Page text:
Forecasting Saudi Arabia's future

March 03, 2002|By Thomas L. Friedman

RIYADH, Saudi Arabia - An acquaintance here in Saudi Arabia told me this story:

He was touring the countryside by car and got slightly lost. He saw a car down the road and approached it to ask for directions, but each time he drew near, the car sped away. Eventually he caught up to it, the car pulled over, and a terrified driver jumped out to flee: It was a Saudi woman dressed like a man.

In a country where it is illegal for women to drive, that's the only way for a lady to get behind the wheel.

This story is a good reminder that not everything here operates in real life as it appears on paper - which is what makes predicting Saudi Arabia's future a very inexact science. As such, I've concluded that there are two possible models for Saudi Arabia's future. I call them the "Soviet school" and the "China school."

The Soviet school argues that Saudi Arabia is an Islamic version of the Soviet Union: an absolute monarchy that is, like the Soviet Union, ultimately unreformable. The core of this regime is an alliance between a modernizing, but corrupt, theocracy led by the al-Saud family, and the ultraconservative Wahhabi religious establishment, which provides the al-Sauds with legitimacy. The minute you try to reform it, the whole system will come unglued.

This is how the Soviet school sees it: The ruling al-Saud brothers are like the old Soviet Politburo; the 50,000 al-Saud princes and relatives are the equivalent of the Communist Party. Wahhabism, the puritanical Saudi Arabian brand of Islam, is used by the al-Sauds to unite the 40 fractious tribes of the Arabian Peninsula, just as communism was used by Lenin to unite the 100 fractious nationalities of Russia and its neighboring republics.

Osama bin Laden is just the evil version of Andrei Sakharov - the insider who steps outside the system to declare that the king has no clothes. Sakharov was exiled to Gorky for that and bin Laden to Kabul. And ultimately, both systems went into decline after unhappy encounters where? In Afghanistan.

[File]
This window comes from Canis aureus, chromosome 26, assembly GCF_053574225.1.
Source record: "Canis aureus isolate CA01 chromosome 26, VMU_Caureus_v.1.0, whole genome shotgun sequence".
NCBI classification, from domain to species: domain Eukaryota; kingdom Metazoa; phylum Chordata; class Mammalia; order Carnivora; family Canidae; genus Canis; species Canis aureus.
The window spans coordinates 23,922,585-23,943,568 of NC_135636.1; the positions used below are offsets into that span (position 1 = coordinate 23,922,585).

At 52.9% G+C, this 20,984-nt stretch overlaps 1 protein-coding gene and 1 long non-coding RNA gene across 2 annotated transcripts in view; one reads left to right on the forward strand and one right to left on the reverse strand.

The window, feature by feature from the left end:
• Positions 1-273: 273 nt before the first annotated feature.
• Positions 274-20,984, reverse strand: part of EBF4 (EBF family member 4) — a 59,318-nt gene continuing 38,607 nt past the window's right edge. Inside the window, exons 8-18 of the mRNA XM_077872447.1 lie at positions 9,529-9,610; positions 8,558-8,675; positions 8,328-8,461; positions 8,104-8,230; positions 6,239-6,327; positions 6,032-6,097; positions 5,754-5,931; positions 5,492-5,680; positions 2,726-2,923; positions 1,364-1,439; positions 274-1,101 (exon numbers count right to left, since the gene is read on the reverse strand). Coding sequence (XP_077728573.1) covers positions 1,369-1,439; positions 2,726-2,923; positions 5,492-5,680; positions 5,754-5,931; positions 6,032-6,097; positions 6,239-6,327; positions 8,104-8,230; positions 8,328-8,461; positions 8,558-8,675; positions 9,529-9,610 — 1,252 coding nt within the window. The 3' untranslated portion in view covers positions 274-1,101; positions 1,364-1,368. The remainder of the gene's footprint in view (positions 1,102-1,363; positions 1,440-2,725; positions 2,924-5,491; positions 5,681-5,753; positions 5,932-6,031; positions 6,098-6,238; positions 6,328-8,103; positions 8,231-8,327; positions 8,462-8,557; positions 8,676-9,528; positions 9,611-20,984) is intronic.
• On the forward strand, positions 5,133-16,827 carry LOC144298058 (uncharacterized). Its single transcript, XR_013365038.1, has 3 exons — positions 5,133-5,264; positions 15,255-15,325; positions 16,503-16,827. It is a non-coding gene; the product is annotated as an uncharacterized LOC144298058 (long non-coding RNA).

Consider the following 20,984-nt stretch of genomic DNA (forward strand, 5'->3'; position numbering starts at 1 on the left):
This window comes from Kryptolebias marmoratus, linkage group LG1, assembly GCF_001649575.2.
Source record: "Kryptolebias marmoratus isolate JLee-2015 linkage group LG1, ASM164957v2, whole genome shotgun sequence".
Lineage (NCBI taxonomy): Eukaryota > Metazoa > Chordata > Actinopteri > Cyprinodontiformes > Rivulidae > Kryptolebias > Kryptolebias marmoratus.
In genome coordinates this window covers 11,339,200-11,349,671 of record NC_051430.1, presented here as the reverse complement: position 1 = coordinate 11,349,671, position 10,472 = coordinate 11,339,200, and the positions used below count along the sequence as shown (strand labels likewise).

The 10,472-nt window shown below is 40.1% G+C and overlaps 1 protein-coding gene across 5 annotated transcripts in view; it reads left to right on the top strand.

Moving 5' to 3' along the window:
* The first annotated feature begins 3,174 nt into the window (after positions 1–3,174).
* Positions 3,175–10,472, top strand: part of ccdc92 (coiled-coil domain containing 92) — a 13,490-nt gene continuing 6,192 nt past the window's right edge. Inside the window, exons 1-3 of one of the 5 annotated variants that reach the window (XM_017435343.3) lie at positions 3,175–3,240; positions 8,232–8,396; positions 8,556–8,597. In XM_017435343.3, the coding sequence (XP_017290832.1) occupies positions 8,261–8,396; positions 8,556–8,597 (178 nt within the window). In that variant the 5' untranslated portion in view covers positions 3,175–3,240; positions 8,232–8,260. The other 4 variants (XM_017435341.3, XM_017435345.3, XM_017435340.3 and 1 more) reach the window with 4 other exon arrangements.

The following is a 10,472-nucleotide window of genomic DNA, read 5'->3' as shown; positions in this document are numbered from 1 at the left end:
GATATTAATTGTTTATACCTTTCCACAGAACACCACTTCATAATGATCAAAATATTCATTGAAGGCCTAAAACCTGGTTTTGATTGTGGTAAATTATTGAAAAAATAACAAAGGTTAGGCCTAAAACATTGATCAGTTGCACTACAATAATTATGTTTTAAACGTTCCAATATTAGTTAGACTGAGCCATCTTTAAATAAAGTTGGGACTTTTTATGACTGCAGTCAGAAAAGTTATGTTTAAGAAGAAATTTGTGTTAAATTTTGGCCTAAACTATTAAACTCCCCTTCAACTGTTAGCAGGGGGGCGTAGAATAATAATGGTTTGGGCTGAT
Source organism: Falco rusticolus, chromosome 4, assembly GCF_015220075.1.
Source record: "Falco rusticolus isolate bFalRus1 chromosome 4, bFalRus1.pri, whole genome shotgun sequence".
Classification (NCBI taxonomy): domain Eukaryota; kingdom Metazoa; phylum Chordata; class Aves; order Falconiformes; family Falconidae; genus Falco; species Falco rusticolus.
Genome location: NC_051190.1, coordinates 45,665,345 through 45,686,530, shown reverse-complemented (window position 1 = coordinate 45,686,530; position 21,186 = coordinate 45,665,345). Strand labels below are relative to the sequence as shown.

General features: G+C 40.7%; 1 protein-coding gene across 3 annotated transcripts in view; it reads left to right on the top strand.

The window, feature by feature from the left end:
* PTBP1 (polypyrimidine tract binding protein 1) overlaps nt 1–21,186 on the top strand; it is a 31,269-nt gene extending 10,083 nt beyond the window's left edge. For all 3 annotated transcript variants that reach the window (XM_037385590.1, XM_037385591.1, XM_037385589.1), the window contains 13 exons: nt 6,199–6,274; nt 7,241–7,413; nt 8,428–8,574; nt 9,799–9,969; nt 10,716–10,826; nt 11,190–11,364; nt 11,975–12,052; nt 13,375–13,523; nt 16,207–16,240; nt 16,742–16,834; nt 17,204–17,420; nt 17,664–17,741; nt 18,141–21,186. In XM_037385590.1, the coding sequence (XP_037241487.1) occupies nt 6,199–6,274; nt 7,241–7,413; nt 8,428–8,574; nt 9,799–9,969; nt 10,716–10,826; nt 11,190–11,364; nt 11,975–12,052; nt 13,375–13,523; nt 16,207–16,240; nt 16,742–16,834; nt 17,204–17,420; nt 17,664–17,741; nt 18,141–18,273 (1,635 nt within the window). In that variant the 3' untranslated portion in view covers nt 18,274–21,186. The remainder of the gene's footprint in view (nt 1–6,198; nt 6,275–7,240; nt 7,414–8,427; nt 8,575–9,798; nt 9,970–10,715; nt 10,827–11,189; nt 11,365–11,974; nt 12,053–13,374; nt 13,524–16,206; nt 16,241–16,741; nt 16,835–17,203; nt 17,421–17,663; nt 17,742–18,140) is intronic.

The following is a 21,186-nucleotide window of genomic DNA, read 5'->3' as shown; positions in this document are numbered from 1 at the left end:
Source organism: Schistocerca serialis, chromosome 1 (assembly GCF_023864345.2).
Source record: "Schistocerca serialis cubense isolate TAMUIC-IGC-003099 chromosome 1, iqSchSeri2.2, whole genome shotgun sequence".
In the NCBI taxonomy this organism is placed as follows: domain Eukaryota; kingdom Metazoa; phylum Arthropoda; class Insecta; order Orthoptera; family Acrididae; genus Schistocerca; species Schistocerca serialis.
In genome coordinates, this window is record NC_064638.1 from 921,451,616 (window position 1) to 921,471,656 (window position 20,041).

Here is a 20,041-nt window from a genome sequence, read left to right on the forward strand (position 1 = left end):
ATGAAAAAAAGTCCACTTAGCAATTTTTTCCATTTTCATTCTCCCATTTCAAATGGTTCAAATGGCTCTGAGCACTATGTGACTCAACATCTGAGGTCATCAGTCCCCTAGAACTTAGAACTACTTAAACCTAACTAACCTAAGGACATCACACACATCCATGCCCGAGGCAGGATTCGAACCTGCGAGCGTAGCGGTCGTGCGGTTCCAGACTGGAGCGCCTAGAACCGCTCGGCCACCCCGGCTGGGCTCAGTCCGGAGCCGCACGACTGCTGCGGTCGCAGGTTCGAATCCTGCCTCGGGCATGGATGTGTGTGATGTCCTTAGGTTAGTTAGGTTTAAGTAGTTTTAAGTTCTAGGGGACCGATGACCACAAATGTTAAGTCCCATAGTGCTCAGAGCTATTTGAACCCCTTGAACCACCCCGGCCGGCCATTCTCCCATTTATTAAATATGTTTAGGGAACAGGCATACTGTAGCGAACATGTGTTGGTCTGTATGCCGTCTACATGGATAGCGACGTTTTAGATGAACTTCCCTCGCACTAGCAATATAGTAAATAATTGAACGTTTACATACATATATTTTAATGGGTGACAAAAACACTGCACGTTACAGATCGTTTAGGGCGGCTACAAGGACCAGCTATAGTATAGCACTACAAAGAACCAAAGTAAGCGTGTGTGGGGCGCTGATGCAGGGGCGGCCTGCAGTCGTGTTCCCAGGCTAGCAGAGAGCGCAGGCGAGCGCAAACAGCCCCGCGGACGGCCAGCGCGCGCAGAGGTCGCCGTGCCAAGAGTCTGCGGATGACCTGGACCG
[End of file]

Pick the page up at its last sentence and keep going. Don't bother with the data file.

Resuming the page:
The intense Saudi competition with Iran for dominance over the Muslim world - which involves financing competing conservative Muslim schools and mosques from Pakistan to Indonesia - is identical to the Soviet competition with China for influence over the communist world.

The Soviet school concludes that Saudi Arabia has about five more years before its population boom, declining per capita income, need for education reform to create skilled workers and attract foreign investors and excessive defense spending and the influx of satellite TV and the Internet combine to explode the Saudi system - just as they did the Soviet one.

The China school, by contrast, begins with the assumption that Saudi Arabia is a country that makes no sense on paper but in real life has a lot more cushions and ballast, which enable it, like China, to pursue two seemingly contradictory policies at once.

In China it's communism and capitalism, and in Saudi Arabia it's Wahhabism and rapid modernization. Oil is to Saudi Arabia what huge direct foreign investment is to China - a natural resource that allows the system to buy off a lot of discontent and enables people to cheat on the system and thereby let off steam, behind closed doors.

In the China school, Saudi Arabia's Crown Prince Abdullah is the equivalent of China's reformist Premier Zhu Rongji. In particular, like Mr. Zhu, Prince Abdullah is trying to push Saudi Arabia into the World Trade Organization to create external pressure for more rule of law and transparency - but this move is resisted by more corrupt elements of the elite who benefit from the status quo.

Finally, like China's rulers, the Saudi ruling elite knows how to stay in power and will do whatever it takes to do so. In China's case that meant bringing capitalists into the Communist Party and crushing students at Tiananmen, and in Saudi Arabia's case it will mean confronting the radical Islamists - just as the al-Sauds did before when they wanted to introduce radio, television and women's education.

Like China's leaders, the Saudi monarchy can garner support from the middle class - not only by buying them off, but also by arguing that the alternative to their rule would be chaos or extremists.

The China school dismisses the idea that Saudi Arabia will collapse in five years. It notes, instead, that for 50 years, someone has come out with a study every five years that says Saudi Arabia has only five more years.

Which school would I bet on? Ask me in five years.

Thomas L. Friedman is a columnist for The New York Times.

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